Logging in OSGI Enterprise Applications, Part 3

Part 3 explains how to catch all log events logged by OSGI Bundles using  OSGI Log Services. 
In part 2 you’ve seen that catching log entries from “classic” Log – Frameworks was very easy:
  • ✓ Choose the right bundles
  • ✓ Create a config – file 
-thats all 🙂
Remark: java.util.logging needs also this one-liner: SLF4JBridgeHandler.install();
Running an OSGI Enterprise Application you’ll also find bundles logging their log – entries using OSGI Services:
  • org.osgi.service.log.LogService 
  • org.osgi.service.log.LogReaderService 
You have also to watch for Services extending the “normal” OSGI Log Services: Eclipse Riena per ex. uses from Equinox Incubator:
  • org.eclipse.equinox.log.ExtendedLogService 
  • org.eclipse.equinox.log.ExtendedLogReaderService
You can read Log entries using the LogReaderService. You only have to register your LogListener
The LogListener gets all LogEntry (ExtendedLogEntry), then you can log them using SLF4J-API to your LOGBack Implementation. 
You have to use the same config file (logback.xml or logback-test.xml) as described in part 2 (logging the entries from „classic“ Log – frameworks). Details about configuration will follow in another Blog of this series.
Short overview:
We already have following bundles used as bridges between „classic“ Log-Frameworks and SLF4J / LOGBack:
  • slf4j.api
  • jul.to.slf4j
  • log4j.over.slf4j
  • jcl.over.slf4j
There are also the bundles of the SLF4J – implementation LOGBack:
  • logback.core
  • logback.classic
You’ll find more details in part 2 of this Blog series.
Bundle osgi.over.slf4j (a bridge between OSGI Service and LOG4J)
We need a bundle as bridge between OSGI Log Services and SLF4J / LOGBack. Please create a Plug-In project using PDE:
  • my.namespace.osgi.over.slf4j
Your MANIFEST.MF should look like:
This osgi.over.slf4j – bundle has its own org.slf4j.Logger:
We’ll use this Logger to log events from this bundle itself and also to log all catched LogEntry from other bundles.
To track LogReader Services we can use a ServiceTracker:
We create our LogServiceTracker with this filter to get only services from type LogReaderService or ExtendedLogReaderService:
(|(objectClass=org.osgi.service.log.LogReaderService) (objectClass=org.eclipse.equinox.log.ExtendedLogReaderService))
A LogListener for „normal“ OSGI LogServices:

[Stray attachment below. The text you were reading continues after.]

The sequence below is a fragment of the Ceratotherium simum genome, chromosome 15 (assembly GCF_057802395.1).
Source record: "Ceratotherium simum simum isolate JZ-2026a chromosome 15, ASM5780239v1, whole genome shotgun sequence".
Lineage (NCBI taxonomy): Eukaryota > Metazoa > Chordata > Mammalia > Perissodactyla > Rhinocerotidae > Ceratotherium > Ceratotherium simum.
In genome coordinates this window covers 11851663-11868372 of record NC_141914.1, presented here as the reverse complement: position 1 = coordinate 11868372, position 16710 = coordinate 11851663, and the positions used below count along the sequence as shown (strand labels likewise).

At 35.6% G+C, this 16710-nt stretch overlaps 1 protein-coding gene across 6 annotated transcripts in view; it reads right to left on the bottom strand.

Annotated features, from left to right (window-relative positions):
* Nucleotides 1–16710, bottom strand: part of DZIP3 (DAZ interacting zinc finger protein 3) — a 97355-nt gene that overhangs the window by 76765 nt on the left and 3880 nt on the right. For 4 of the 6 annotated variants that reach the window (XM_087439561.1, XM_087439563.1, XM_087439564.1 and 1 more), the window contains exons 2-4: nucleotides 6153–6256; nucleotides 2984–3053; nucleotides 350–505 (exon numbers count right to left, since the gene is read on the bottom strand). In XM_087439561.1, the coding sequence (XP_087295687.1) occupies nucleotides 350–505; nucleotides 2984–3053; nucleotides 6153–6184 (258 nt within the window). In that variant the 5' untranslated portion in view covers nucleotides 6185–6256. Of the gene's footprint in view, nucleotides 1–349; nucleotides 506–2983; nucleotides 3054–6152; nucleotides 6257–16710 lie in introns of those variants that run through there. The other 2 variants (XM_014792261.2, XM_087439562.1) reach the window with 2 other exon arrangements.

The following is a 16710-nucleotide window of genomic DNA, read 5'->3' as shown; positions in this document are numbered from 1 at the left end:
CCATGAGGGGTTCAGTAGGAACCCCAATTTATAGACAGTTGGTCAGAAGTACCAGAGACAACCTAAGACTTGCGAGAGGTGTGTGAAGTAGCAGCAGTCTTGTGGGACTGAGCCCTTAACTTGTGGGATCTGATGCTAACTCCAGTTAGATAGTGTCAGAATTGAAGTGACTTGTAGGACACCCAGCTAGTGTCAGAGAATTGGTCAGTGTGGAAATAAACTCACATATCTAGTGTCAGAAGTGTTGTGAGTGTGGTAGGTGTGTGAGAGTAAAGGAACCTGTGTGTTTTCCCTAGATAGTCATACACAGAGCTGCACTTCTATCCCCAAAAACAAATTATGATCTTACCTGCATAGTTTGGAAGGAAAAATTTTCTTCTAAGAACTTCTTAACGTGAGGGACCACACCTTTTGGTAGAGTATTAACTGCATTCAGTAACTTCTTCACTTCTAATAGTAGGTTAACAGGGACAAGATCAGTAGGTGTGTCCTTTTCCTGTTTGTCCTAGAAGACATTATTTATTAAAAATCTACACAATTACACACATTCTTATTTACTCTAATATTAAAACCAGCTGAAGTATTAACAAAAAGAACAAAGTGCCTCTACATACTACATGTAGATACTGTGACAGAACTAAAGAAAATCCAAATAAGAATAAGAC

LogEntry will be logged using the Logger of our osgi.over.slf4j – bundle.
A LogListener for „extended“ Equinox OSGI LogServices:
ExtendedLogEntry already contains an own Logger
We’ll use an org.slf4j.Logger with same name – but to distinguish we use a prefix („X.“). Details will follow in another Blog.
Then we delegate LogEntry and ExtendedLogEntry to the org.slf4j.Logger:
We have to map the OSGI LogService Levels. We can get the origin message and (optional) exception from LogEntry and delegate to our Logger.
Different from Log4J or Commons-Logging is using a Marker. Markers are part of the SLF4J API, but at the moment only the LOGBack – implementation uses them. We are using Marker to print the bundle-name and perhaps also the service-name. Then we know which bundle / service originally creates the LogEntry or ExtendedLogEntry
Remark: More about Marker you’ll find in one of the next Blogs of this series.
Logging BundleEvent and FrameworkEvent 
Its a good idea also to log org.osgi.framework.BundleEvent and org.osgi.framework.FrameworkEvent
To do this we need these Listener:
Dependent from the Event – Type we create the message and level.
Remark: More about SLF4J – Marker in one of the follow-ups.
Now we are ready to catch and log all events from „classic“ Log-Frameworks, OSGI LogServices, BundleEvents or FrameworkEvents using SLF4J / LOGBack:
This was the third part of my blog series “Logging in OSGI Enterprise Applications“:
Perhaps some of my older blogs about Logging und OSGI are also interesting:

the blog in german.

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